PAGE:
TEARAWAY teens trashed a couple’s family home in a quiet Capital street after renting it for a wild party on Airbnb.
Shocked Elaine and George Stevens returned from holiday to find radiators ripped from the walls, doors demolished and picture frames smashed.
So out-of-control were the feral revellers, when police were called by neighbours in Corstorphine, an officer and patrol car were attacked.
“We were just flabbergasted,” said retired senior manager George, 63.
“They’d torn radiators off the walls and not just taken the doors off the hinges but smashed them up as well.”
On hearing of the carnage on September 21, the couple’s daughter Sara, 40, raced round the next morning to find one party-goer still sleeping it off in a spare room upstairs.
“We were going to come back from holiday early but Sara told us to stay as we’d find it more upsetting,” said George. “She was fantastic and even got professional cleaners in.”
The couple rented out their three-bedroom terraced house on the popular online portal for one night for £90 before jetting off for a week in Croatia.
But just two days into their break, they heard from neighbours who had to call out police at 3.40am as the party still raged.
“There’s cigarette burns in the carpets and broken glass everywhere,” said former bank worker Elaine, 61.
“We had a closet full of alcohol – they drank it all and smashed the bottles. There was vomit and blood everywhere. I suppose it could’ve been worse – nobody died.”
Family pictures were snatched off the walls and had their frames smashed while a white powder, thought to be cocaine, was found.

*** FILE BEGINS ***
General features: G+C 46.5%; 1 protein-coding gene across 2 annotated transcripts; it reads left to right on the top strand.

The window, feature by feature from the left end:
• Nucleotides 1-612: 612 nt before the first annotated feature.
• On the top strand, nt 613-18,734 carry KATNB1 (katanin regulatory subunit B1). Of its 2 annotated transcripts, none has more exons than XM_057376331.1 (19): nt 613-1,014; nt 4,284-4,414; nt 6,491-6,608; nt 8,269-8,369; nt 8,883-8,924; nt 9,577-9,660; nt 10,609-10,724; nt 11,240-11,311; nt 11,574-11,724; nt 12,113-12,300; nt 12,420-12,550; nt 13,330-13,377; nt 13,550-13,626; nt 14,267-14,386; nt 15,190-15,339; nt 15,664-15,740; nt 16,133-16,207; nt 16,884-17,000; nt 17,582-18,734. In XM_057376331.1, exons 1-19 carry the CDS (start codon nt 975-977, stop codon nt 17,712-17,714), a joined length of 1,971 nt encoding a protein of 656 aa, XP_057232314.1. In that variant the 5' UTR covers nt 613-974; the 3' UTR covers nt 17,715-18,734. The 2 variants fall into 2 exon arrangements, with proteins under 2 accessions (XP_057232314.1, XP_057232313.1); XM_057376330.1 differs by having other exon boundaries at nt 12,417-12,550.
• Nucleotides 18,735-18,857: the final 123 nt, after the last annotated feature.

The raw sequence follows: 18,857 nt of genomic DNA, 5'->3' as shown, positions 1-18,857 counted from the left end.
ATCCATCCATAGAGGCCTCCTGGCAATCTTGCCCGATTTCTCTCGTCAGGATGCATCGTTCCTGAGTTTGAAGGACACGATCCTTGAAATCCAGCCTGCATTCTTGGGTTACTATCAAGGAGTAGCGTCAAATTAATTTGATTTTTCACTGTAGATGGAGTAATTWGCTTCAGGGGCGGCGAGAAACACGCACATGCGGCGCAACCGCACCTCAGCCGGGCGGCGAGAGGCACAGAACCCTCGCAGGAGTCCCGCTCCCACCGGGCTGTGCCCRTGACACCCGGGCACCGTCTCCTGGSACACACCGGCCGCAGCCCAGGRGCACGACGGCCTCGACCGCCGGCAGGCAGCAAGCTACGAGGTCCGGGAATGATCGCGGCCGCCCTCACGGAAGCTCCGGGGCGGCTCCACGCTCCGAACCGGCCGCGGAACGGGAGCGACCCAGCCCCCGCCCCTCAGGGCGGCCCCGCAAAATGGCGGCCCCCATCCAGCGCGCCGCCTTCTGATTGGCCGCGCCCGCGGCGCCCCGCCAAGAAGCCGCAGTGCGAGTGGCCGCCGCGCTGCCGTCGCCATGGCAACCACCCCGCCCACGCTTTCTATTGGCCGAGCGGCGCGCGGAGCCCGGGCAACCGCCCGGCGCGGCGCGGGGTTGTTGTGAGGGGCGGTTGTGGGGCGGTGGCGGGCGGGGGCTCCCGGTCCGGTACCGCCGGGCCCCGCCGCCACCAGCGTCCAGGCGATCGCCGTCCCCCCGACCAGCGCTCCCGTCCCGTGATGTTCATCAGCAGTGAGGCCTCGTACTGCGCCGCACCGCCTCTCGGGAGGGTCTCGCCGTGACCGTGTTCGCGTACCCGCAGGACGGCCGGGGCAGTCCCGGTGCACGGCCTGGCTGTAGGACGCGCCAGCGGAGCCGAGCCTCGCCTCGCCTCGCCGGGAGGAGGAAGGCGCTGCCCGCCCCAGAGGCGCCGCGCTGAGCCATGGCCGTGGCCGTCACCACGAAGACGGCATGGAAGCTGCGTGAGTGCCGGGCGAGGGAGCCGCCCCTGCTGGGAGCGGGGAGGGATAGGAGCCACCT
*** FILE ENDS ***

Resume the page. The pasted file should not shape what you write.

“It’s our family home where we have our two daughters and seven grandchildren round every Christmas,” said George.
“We want to make sure this doesn’t happen to anyone else.”
A police spokeswoman confirmed officers were called at about 3.40am on September 22 “following a report of a loud party.”
She added: “An 18-year-old female was arrested and subsequently charged in connection with the assault of an officer and resisting arrest.
“A 17-year-old female was arrested and charged following a breach of the peace and damage to a police vehicle.”
The 18-year-old was held in custody to appear at Edinburgh Sheriff Court on September 24. While the 17-year-old is also expected to appear in court.
“The property was found to have substantial internal damage, and enquiries continue into this,” added the spokeswoman.
Elaine and George have now called in workmen and expect the final clean-up bill to run into the thousands – hoping to claim through Airbnb’s cover.
A spokeswoman for Airbnb said: “We have removed the guest from our platform and are supporting the host under our Host Guarantee.
“There have been over 400 million guest arrivals on Airbnb and negative experiences are extremely rare.”
The Evening News reported in August how the number of people staying in Airbnb accommodation in Edinburgh rocketed by 70 per cent in the space of a year.
A survey found almost one third of Airbnb listings in the Capital are being offered by landlords with three or more properties on the site.
Critics said the revelations highlighted the extent to which property “barons” are using Airbnb lets as a platform for commercial business and effectively gaming the system to get round taxation and regulation.
Research from Colliers International found that Airbnb’s share of the visitor accommodation market in the city grew from 13 per cent in 2016 to 20 per cent in 2017.
But Airbnb dismissed the worries as a smear campaign by the hotel industry.
The company, an official partner of the Fringe, took around 120,000 bookings for August in Edinburgh.
Colliers findings revealed that there were more than 1.1 million overnight stays in Airbnb accommodation in the Capital during 2017 – a 70 per cent rise from 2016.
Council officials believe there are more than 9,000 properties listed on Airbnb – while many more are available through other companies offering short term letting.
The city council will ask the Scottish Government to allow it to introduce a licensing system for short term lets, which could allow the number of Airbnb properties to be capped and ensure certain standards are met by landlords.